Adams and Jefferson
Washington retired in 1797, firmly declining to serve for more than eight years as the nation's head. Thomas Jefferson of Virginia (Republican) and John Adams (Federalist) vied to succeed him. Adams won a narrow election victory. From the beginning, however, he was at the head of a party and an administration divided between his backers and those of his rival, Hamilton.
Adams faced serious international difficulties. France, angered by Jay's treaty with Britain, adopted its definition of contraband and began to seize American ships headed for Britain. By 1797 France had snatched 300 American ships and broken off diplomatic relations with the United States. When Adams sent three commissioners to Paris to negotiate, agents of Foreign Minister Charles Maurice de Talleyrand (whom Adams labeled X, Y, and Z in his report to Congress) informed the Americans that negotiations could only begin if the United States loaned France $12 million and bribed officials of the French government. American hostility to France rose to an excited pitch. The so-called XYZ Affair led to the enlistment of troops and the strengthening of the fledgling U.S. Navy.
In 1799, after a series of sea battles with the French, war seemed inevitable. In this crisis, Adams rejected the guidance of Hamilton, who wanted war, and reopened negotiations with France. Napoleon, who had just come to power, received them cordially. The danger of conflict subsided with the negotiation of the Convention of 1800, which formally released the United States from its 1778 defense alliance with France. However, reflecting American weakness, France refused to pay $20 million in compensation for American ships taken by the French Navy.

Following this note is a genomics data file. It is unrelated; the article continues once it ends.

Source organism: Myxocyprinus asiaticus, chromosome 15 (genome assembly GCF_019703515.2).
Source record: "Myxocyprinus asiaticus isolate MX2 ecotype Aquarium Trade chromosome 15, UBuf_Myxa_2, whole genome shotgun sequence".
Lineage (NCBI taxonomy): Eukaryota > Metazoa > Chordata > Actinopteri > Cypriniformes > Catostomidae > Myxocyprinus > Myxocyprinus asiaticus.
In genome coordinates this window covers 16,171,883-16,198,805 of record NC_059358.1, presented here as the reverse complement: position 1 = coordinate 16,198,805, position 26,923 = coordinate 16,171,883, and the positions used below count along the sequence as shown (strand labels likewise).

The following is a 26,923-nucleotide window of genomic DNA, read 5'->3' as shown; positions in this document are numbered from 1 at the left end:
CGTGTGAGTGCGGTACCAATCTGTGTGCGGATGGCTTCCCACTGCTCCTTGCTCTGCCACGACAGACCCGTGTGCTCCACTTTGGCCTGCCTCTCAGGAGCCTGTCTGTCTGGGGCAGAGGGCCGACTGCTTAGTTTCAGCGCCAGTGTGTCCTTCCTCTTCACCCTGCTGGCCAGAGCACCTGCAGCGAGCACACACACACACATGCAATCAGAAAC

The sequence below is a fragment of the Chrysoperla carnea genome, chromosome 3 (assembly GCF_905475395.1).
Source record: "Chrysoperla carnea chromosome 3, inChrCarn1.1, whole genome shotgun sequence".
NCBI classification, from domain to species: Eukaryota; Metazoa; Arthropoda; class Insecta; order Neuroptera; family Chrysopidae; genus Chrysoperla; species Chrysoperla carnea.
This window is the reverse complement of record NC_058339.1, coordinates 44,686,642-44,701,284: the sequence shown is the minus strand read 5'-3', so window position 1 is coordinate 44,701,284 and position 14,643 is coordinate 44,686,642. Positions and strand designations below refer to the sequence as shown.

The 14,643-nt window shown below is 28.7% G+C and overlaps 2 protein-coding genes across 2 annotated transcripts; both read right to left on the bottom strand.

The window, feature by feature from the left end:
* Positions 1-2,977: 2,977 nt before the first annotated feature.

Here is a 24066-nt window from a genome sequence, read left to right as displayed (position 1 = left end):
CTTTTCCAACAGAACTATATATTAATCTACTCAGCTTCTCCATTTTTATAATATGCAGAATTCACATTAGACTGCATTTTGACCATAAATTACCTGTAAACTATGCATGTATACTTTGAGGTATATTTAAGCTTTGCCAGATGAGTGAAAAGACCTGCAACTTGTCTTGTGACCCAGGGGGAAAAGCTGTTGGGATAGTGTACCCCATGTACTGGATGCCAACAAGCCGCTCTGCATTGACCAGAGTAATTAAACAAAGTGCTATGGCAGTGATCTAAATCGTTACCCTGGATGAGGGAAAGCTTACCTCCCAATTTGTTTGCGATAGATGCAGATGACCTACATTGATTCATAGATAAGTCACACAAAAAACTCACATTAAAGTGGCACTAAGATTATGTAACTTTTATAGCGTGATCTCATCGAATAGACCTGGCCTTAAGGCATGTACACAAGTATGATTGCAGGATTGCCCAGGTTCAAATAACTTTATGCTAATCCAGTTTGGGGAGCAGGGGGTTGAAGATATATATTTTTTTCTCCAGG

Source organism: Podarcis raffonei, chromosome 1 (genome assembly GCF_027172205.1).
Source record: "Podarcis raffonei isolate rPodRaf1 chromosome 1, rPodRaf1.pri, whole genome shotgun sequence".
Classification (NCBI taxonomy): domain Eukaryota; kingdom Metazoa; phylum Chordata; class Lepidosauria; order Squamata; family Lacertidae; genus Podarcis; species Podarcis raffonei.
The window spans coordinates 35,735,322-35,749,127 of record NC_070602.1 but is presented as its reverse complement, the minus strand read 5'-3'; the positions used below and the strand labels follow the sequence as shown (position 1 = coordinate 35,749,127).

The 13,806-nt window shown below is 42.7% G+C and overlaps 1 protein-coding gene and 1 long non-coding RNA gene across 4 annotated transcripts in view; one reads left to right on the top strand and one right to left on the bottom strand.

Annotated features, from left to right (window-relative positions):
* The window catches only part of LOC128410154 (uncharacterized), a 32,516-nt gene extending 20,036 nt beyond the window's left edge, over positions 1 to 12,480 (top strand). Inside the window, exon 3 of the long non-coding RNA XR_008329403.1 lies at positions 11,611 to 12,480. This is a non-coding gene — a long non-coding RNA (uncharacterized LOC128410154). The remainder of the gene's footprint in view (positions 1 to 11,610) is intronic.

The silhouette of one of the United States' most revered Founding Fathers, Thomas Jefferson, stands in the shrine dedicated to his memory. "I have sworn upon the altar of God, eternal hostility against every form of tyranny over the mind of man." (© Robert Llewellyn)
Hostility to France had led Congress to pass the Alien and Sedition Acts, which had severe repercussions for American civil liberties. The Naturalization Act, which changed the requirement for citizenship from five to 14 years, was targeted at Irish and French immigrants suspected of supporting the Republicans. The Alien Act, operative for two years only, gave the president the power to expel or imprison aliens in time of war. The Sedition Act proscribed writing, speaking, or publishing anything of "a false, scandalous, and malicious" nature against the president or Congress. The few convictions won under it created martyrs to the cause of civil liberties and aroused support for the Republicans.
The acts met with resistance. Jefferson and Madison sponsored the passage of the Kentucky and Virginia Resolutions by the legislatures of these two states in November and December 1798. Extreme declaration of states' rights, the resolutions asserted that states could "interpose" their views on federal actions and "nullify" them. The doctrine of nullification would be used later for the Southern states' resistance to protective tariffs, and, more ominously, slavery.
By 1800 the American people were ready for a change. Under Washington and Adams, the Federalists had established a strong government, but sometimes failing to honor the principle that the American government must be responsive to the will of the people, they had followed policies that alienated large groups. For example, in 1798 they had enacted a tax on houses, land, and slaves, affecting every property owner in the country.
Jefferson had steadily gathered behind him a great mass of small farmers, shopkeepers, and other workers. He won a close victory in a contested election. Jefferson enjoyed extraordinary favor because of his appeal to American idealism. In his inaugural address, the first such speech in the new capital of Washington, D.C., he promised "a wise and frugal government" that would preserve order among the inhabitants but leave people "otherwise free to regulate their own pursuits of industry, and improvement."
Jefferson's mere presence in the White House encouraged democratic procedures. He preached and practiced democratic simplicity, eschewing much of the pomp and ceremony of the presidency. In line with Republican ideology, he sharply cut military expenditures. Believing America to be a haven for the oppressed, he secured a liberal naturalization law. By the end of his second term, his far-sighted secretary of the treasury, Albert Gallatin, had reduced the national debt to less than $560 million. Widely popular, Jefferson won reelection as president easily.